5:00 – 6:00pm – End of Day - As a lighthearted and easy way to end my day on a high note, I write this blog. Then, with nothing else pressing to finish for today, I submit my daily dockets and log off.

Evening Activity! – I met one of my fellow students (also in the GTA) in person for a coffee for the first time! Although, we wish the rest of our student group could join us, we look forward to the end of the Pandemic so we can all meet in person.

11:00pm – Bedtime
by Rebecca F.

Monday 14 June 2021

“Be a sponge.” How I plan to make the most of my summer student experience

Starting a new job as a summer student was a bit intimidating for me. In unfamiliar situations, it is easier for me to stick with what I already know. However, if I want to make the most of my summer student experience, I know I have to step outside of my comfort zone and be open to new experiences.

During orientation week, one phrase the Director of Student Programs said that stuck was “be a sponge”. 

"As summer students, we will be hit with a lot of information
every day and it is our job to soak it up."

My goal is to absorb and learn as much as possible during this summer. The following is my plan on how to do this.

See every assignment as a new opportunity

My very first assignment involved drafting a defence for a Small Claims Court file that involved construction work. At first the task seemed very daunting because the documents I had to review were filled with construction lingo I had never heard before. However, I approached the assignment with an open mind and started working away. I probably had to Google every other word in the documents, but at the end of the day I not only learned how to draft a defence, but I also now know what an “overdig” is and what it’s for.

Ask if I can be part of the next step on a file

When I complete an assignment for a file or attend a field trip, I am going to ask the lawyer if I can be part of the next step on the file. For example, after attending an examination for discovery, I will ask if I can make an undertakings chart or do the discovery report. This will be a great way to stay involved in a file and build connections with different lawyers at the firm.

Ask for assignments in unfamiliar practice areas

I have never taken a class in employment law, so I asked to be kept in mind if anyone had an employment law file that they needed help with. I will continue to do this throughout the summer and sample all the different practice areas. This is a great way for me to learn which practice areas I may want to potentially specialize in later on in my career.

Reach out to all lawyers regardless of what location they are in

Although the firm has offices in Toronto, London, Barrie, Kitchener, and Ottawa, because all of our work is virtual, it is easier than ever to get assignments from lawyers at every office. Because of this, I could attend an examination for discovery in London, a mediation in Ottawa, and a pre-trial in Toronto all in one week! I am definitely using this to my advantage (COVID-19 silver lining!)

This is my time to be intellectually curious, ask questions and take advantage of every opportunity. I’ll report back in my next blog how this worked for me!

Wednesday 9 June 2021

I wish I had paid more attention in Civ Pro (and other thoughts)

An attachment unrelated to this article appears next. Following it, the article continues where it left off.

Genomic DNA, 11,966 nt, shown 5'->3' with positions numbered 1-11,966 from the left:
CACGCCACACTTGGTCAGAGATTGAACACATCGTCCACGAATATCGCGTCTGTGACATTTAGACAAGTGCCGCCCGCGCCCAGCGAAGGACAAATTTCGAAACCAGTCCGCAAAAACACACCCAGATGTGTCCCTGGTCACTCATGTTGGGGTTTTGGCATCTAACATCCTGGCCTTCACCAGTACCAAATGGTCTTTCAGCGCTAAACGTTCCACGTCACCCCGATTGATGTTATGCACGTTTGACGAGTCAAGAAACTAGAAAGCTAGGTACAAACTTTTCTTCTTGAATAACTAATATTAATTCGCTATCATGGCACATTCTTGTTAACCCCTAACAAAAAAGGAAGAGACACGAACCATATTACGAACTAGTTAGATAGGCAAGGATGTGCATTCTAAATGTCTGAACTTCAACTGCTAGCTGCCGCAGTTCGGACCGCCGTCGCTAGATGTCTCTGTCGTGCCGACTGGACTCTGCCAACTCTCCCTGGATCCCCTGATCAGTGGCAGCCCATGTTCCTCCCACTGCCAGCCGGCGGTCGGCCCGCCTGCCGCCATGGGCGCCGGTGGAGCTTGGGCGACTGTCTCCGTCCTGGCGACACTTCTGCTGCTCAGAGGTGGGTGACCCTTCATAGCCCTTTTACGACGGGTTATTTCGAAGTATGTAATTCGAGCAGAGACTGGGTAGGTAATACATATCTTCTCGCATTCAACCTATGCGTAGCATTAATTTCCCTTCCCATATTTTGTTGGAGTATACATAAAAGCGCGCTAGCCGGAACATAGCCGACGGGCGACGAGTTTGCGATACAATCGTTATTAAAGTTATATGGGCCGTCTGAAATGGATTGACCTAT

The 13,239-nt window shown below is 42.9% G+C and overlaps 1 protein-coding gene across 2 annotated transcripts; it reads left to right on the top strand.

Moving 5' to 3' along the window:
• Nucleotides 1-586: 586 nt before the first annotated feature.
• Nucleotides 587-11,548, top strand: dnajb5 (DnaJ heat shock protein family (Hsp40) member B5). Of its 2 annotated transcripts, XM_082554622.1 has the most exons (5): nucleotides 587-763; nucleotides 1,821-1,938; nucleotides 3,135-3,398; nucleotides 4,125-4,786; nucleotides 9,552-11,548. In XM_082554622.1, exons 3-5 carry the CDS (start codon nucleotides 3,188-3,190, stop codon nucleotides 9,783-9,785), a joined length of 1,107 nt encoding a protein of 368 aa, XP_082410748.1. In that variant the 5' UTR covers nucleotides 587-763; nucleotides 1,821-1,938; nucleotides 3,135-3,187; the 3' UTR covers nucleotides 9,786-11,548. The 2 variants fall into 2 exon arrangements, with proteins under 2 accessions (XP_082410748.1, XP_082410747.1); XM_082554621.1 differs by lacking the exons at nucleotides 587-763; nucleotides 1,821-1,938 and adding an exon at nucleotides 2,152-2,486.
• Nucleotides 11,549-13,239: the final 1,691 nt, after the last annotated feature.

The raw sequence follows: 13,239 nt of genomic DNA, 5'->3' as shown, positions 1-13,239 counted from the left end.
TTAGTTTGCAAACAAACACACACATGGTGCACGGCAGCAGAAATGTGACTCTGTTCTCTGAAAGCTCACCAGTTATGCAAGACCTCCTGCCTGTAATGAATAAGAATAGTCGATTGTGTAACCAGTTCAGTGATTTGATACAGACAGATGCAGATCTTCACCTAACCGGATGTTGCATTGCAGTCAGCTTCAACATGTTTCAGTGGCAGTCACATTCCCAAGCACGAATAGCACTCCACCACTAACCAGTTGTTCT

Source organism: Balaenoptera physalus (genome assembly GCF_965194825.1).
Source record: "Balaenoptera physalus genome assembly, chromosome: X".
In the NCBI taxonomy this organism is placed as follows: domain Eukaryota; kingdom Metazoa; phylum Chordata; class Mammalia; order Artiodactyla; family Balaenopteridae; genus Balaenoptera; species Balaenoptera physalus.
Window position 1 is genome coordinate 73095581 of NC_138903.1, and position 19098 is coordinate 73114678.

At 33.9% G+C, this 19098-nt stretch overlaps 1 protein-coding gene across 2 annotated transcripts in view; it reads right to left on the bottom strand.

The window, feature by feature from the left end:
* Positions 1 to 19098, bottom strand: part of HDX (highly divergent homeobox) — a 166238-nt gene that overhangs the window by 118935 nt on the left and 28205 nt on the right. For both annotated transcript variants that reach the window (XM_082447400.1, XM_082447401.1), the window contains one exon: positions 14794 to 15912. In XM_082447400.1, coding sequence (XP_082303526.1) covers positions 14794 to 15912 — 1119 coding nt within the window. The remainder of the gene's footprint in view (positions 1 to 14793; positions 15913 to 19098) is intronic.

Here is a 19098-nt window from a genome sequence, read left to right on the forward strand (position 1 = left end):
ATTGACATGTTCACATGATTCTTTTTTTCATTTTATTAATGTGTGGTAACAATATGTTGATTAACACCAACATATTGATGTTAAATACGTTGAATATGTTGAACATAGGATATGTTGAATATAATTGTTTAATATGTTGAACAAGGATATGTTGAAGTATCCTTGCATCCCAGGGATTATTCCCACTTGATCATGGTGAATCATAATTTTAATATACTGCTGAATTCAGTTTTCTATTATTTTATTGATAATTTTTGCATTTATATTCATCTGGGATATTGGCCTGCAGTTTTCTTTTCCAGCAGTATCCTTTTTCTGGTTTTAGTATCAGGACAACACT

Starting as a summer student made me realize just how much I did not know. There are new office protocols, a new computer system to learn, going on your first field trip and not understanding anything that was said. One of the biggest things I have learned so far is that the rules of civil procedure are not like long division; you will have to use them in everyday life (as a litigator) and they are actually important. After almost two full weeks on the job here are some of my other biggest takeaways:

Always ask for a precedent even if you don’t think you need one.
Different lawyers may have different expectations or even preferences when it comes to formatting.

"It’s always better to just ask than to finish an assignment
and find out it’s not what the lawyer wanted."

At this stage, even seemingly straightforward assignments can be different from what you expected. In my first week, I was assigned to complete a list of undertakings, and assuming I knew exactly what I was doing spent forty-five minutes listing them in bullet points in a word document before realizing that it makes way more sense to have them in a chart form along with page and line numbers. Sometimes lawyers forget that we have no idea what we’re doing and that’s ok you just need to remind them and they’re always happy to clarify.

When to ask questions: the twelve-minute rule.
As a student, we have questions about almost everything. As much as we’re encouraged to reach out when we don’t know what to do there is always the worry that (a) I should already know this and (b) what if the lawyer is busy and I’m bothering them. If you’re not sure when to ask follow the 12-minute rule. If it takes you more than twelve minutes or 0.2 of docketable time to figure something out, then it’s time to ask. Taking any longer is going to waste your time and at that point, it becomes more efficient just to ask.

Docketing: how long is too long?
One question that is asked almost daily in our summer student group chat: “is this task taking me too long?” Nothing induces panic more than a lawyer telling you this assignment should only take you about an hour and then it actually takes you six (an actual research assignment I recently had). Never slash your own hours! It takes however long it takes. Lawyers who have already been practicing for years will obviously be able to finish a task that they have done a hundred times before faster than a student. A student adage is to take the time suggested by the lawyer and then multiply it by their year of call and that will give you a more realistic measure of how long a task should take to complete. At the end of the day, all students are slow and it’s not worth stressing over.

Use the virtual experience to your advance: field trips anyone?
One of the unexpected benefits of starting as a summer student during a pandemic is that working virtually has blurred the lines between geographical offices and exposed us to more areas and avenues for work. Since starting I have completed assignments from our London office, attended an arbitration in Toronto and have an upcoming mediation in Ottawa. While in-person would be a great experience, zoom makes it easier to access and attend more field trips. A virtual summer makes it possible to work with lawyers in any office. There is an added bonus that the Toronto and Ottawa students can work together as a group rather than being divided by geographical office.

Ultimately my main takeaway is that it's ok not to know anything. You learn by doing and sometimes an assignment won’t make any sense until you try your hand at it, and if you are really stuck all you have to do is ask!